Structure Your Interview Process

Without a clear plan for every interview, things can get off track quickly. When employees are pulled in to conduct last-minute interviews with no preparation or guidance, the conversations tend to be more small talk than substance, and candidates end up fielding the same general questions over and over.

A structured interview process will ensure all your interviewers are on the same page, and will deliver the detailed candidate feedback you need to make the right decision.

Capparis Spinosa
  • Interview Planning

    Screen early, linger later

    Your application form should be structured to keep unqualified candidates out of your pipeline. For promising-looking applicants, a phone screen for key skills and personality traits is another helpful way to narrow your talent pool early on, letting you dedicate your in-person interviews and testing time to the candidates most likely to be hired.

  • Give every interview a specific purpose

    When each interview is focused on collecting a few specific points of information, interviewers know exactly what questions to ask, and what to look for in a candidate’s answers. Making every interview about a different set of skills or traits, means that, by the end of the process, you’ll have a complete picture of the candidate.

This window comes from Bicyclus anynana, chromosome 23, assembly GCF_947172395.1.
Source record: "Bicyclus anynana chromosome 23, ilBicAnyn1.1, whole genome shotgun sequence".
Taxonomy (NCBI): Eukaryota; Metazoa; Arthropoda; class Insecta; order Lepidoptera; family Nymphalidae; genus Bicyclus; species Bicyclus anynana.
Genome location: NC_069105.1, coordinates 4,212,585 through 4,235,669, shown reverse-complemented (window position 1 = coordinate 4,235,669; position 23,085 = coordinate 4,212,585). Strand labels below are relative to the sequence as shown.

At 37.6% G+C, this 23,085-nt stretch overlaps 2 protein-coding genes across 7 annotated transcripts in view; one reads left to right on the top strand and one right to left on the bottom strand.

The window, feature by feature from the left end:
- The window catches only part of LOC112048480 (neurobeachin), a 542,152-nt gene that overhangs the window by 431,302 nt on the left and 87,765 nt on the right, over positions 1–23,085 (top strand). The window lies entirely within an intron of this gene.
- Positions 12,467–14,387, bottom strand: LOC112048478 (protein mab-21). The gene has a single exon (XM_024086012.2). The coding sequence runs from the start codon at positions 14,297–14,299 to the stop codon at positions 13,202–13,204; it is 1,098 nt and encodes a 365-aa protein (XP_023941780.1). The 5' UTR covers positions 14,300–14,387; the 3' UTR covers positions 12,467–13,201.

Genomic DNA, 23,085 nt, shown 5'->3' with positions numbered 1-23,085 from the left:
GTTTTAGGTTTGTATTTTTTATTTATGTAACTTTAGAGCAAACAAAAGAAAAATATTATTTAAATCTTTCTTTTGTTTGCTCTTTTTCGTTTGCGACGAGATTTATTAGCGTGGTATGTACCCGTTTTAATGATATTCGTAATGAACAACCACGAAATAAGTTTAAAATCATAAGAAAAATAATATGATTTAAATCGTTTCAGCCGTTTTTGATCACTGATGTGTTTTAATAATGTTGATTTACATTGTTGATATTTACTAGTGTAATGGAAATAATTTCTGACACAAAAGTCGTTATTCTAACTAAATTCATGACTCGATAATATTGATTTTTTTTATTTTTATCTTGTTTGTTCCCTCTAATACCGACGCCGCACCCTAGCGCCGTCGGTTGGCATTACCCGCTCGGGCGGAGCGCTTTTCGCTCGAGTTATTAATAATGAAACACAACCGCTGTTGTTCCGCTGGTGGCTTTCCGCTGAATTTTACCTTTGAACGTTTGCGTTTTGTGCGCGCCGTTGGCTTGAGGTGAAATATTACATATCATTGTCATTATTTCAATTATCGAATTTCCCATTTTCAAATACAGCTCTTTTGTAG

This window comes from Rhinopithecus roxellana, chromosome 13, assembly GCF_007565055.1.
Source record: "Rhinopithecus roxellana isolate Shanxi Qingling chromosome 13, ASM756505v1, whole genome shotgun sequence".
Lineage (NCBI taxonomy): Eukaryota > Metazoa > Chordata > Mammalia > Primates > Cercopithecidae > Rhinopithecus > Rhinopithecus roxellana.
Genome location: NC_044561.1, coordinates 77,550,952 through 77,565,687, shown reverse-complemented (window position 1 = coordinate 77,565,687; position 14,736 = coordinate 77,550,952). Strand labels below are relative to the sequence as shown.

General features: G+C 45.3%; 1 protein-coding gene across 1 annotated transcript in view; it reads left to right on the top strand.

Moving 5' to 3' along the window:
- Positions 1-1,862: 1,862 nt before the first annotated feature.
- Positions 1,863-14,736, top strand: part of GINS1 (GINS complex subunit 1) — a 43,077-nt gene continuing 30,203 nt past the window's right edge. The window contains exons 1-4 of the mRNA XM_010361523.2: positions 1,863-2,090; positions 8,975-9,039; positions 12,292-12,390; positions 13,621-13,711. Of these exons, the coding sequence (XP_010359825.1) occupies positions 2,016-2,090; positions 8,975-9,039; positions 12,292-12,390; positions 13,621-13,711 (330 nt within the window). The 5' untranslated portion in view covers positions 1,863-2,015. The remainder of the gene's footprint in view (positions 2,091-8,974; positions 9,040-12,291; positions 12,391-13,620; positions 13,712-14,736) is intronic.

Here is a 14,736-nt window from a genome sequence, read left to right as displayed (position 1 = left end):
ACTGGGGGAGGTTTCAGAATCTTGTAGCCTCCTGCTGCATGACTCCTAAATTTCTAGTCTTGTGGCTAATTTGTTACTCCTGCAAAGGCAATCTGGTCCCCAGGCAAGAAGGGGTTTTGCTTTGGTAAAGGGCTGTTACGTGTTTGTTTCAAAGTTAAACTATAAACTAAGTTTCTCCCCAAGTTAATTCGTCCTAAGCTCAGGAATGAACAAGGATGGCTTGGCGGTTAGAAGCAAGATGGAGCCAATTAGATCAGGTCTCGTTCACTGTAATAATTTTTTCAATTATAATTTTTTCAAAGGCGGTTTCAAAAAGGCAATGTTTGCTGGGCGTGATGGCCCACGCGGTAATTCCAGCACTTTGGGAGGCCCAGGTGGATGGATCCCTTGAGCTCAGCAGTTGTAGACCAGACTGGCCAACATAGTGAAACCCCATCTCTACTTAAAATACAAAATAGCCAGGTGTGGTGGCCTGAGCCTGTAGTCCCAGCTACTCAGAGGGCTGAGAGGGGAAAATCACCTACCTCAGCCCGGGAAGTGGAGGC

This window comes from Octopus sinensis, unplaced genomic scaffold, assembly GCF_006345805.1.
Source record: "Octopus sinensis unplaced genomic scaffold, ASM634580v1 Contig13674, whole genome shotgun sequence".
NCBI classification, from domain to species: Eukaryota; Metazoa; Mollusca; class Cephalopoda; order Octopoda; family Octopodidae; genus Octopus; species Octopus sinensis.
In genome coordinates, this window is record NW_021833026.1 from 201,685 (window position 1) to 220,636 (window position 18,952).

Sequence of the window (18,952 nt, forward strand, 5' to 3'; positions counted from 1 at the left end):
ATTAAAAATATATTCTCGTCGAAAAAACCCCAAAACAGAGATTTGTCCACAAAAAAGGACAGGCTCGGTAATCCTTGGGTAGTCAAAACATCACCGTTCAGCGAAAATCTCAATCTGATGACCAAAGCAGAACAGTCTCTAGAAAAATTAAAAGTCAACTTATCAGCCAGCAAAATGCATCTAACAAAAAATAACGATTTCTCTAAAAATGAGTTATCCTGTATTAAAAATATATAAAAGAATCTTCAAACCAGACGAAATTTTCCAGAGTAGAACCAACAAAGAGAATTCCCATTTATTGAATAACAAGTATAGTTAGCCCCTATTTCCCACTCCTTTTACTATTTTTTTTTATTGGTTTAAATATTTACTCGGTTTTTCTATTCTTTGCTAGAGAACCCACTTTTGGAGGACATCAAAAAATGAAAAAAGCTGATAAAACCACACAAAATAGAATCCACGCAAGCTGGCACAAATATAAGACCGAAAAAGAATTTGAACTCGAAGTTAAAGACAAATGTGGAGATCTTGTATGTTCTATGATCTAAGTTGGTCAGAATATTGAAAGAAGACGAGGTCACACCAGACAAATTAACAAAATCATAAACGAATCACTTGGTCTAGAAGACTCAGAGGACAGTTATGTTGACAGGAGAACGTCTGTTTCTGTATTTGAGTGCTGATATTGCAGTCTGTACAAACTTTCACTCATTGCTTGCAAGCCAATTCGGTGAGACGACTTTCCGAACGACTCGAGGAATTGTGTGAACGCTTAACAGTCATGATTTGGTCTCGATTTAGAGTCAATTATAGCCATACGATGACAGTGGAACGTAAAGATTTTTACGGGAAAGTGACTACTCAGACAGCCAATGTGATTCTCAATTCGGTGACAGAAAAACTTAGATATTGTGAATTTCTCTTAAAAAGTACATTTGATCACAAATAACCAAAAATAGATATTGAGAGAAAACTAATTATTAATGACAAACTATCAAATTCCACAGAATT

• Create Interview Kits

    Put all candidates through the same interview process

    Every candidate should face the same questions and be scored on the same criteria. So when the time comes to evaluate the relative strengths and weaknesses of each candidate, you’ll be comparing apples to apples.

  • Standardize interview feedback

    To make smart decisions, you need consistent scoring. A standardized feedback rubric is the difference between having usable data and having a handful of anecdotes and gut feelings. Start with your hiring criteria and implement a company-wide scoring system for every interview. Be sure to keep it simple so everyone on your team can understand and use it. After each interview, get written feedback in the same form from every interviewer. Without that, you’re forced to decipher people's emails and notes. Or, worse still, work from memory.